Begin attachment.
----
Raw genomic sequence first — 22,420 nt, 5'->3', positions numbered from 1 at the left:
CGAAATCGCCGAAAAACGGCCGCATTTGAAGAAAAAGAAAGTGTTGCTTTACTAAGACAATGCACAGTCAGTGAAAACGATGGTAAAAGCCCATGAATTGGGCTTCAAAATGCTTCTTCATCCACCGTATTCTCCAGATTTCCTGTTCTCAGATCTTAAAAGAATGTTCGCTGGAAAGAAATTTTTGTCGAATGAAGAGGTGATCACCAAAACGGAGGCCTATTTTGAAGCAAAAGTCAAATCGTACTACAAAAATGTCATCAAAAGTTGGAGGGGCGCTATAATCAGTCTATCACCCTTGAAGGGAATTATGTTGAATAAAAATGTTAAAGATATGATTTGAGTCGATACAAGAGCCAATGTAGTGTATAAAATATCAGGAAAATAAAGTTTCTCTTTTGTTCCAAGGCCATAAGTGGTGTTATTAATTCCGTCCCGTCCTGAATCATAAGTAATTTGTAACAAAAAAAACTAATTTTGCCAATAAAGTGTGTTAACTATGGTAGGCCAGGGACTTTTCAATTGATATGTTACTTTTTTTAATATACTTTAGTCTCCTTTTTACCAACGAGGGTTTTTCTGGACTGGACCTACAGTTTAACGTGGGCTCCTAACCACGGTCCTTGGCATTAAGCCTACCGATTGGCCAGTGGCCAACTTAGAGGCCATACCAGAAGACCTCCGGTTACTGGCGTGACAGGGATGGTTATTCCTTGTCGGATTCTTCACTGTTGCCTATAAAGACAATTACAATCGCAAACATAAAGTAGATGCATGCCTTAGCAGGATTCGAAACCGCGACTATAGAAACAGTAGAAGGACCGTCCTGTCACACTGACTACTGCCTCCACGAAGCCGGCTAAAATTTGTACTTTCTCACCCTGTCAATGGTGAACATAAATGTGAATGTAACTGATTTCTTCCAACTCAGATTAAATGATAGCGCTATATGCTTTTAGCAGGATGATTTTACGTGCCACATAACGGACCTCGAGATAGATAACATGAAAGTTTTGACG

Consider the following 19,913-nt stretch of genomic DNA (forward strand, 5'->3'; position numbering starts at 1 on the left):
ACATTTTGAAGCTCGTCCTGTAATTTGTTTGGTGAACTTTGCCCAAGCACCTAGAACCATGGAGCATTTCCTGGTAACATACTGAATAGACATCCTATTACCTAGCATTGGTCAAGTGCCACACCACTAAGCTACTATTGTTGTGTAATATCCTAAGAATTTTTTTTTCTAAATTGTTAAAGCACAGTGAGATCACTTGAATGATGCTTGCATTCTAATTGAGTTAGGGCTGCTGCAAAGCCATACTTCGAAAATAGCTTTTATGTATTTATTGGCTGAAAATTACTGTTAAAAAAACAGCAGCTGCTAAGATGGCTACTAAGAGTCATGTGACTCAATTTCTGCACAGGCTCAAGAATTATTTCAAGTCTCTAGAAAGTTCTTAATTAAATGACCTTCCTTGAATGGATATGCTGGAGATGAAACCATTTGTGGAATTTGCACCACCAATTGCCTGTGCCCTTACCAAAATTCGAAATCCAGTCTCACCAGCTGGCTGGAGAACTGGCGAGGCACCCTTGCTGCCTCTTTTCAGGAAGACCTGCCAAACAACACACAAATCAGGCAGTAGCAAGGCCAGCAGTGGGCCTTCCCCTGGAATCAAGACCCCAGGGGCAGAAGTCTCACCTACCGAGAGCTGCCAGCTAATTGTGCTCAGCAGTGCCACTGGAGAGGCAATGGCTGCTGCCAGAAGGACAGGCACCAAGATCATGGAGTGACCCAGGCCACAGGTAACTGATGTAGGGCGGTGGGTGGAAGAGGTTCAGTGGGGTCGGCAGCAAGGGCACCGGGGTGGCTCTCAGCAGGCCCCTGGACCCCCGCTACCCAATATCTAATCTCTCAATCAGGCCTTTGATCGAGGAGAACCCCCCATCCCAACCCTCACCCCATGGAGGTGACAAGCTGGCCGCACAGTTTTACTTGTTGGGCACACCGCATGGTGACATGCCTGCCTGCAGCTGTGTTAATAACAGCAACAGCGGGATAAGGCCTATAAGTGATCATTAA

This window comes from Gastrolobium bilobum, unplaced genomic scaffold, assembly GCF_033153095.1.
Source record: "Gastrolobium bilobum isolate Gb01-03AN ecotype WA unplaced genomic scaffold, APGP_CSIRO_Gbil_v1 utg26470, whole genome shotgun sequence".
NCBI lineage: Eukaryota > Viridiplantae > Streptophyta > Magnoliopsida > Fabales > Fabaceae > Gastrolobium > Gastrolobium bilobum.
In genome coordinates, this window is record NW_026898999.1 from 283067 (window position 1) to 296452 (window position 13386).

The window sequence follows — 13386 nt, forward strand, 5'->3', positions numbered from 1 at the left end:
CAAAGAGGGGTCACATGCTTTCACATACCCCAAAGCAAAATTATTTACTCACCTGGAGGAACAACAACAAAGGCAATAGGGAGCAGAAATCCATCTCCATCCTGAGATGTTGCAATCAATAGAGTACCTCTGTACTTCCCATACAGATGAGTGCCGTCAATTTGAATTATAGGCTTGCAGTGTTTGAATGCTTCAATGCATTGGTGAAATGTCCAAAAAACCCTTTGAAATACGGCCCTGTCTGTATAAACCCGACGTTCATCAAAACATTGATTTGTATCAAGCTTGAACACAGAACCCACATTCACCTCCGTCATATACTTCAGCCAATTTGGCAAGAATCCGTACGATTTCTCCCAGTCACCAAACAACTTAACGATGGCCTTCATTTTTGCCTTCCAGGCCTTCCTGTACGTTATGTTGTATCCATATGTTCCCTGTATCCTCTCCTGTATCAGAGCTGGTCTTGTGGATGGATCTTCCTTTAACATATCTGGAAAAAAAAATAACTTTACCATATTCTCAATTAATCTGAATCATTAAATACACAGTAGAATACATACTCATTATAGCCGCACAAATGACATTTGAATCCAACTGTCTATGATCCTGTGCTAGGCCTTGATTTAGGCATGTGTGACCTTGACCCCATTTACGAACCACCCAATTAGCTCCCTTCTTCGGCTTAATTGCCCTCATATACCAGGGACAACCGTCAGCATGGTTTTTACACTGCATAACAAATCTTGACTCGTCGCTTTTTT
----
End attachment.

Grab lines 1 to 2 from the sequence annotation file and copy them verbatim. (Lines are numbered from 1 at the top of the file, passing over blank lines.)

Raw genomic sequence first — 22,420 nt, 5'->3', positions numbered from 1 at the left:
CGAAATCGCCGAAAAACGGCCGCATTTGAAGAAAAAGAAAGTGTTGCTTTACTAAGACAATGCACAGTCAGTGAAAACGATGGTAAAAGCCCATGAATTGGGCTTCAAAATGCTTCTTCATCCACCGTATTCTCCAGATTTCCTGTTCTCAGATCTTAAAAGAATGTTCGCTGGAAAGAAATTTTTGTCGAATGAAGAGGTGATCACCAAAACGGAGGCCTATTTTGAAGCAAAAGTCAAATCGTACTACAAAAATGTCATCAAAAGTTGGAGGGGCGCTATAATCAGTCTATCACCCTTGAAGGGAATTATGTTGAATAAAAATGTTAAAGATATGATTTGAGTCGATACAAGAGCCAATGTAGTGTATAAAATATCAGGAAAATAAAGTTTCTCTTTTGTTCCAAGGCCATAAGTGGTGTTATTAATTCCGTCCCGTCCTGAATCATAAGTAATTTGTAACAAAAAAAACTAATTTTGCCAATAAAGTGTGTTAACTATGGTAGGCCAGGGACTTTTCAATTGATATGTTACTTTTTTTAATATACTTTAGTCTCCTTTTTACCAACGAGGGTTTTTCTGGACTGGACCTACAGTTTAACGTGGGCTCCTAACCACGGTCCTTGGCATTAAGCCTACCGATTGGCCAGTGGCCAACTTAGAGGCCATACCAGAAGACCTCCGGTTACTGGCGTGACAGGGATGGTTATTCCTTGTCGGATTCTTCACTGTTGCCTATAAAGACAATTACAATCGCAAACATAAAGTAGATGCATGCCTTAGCAGGATTCGAAACCGCGACTATAGAAACAGTAGAAGGACCGTCCTGTCACACTGACTACTGCCTCCACGAAGCCGGCTAAAATTTGTACTTTCTCACCCTGTCAATGGTGAACATAAATGTGAATGTAACTGATTTCTTCCAACTCAGATTAAATGATAGCGCTATATGCTTTTAGCAGGATGATTTTACGTGCCACATAACGGACCTCGAGATAGATAACATGAAAGTTTTGACG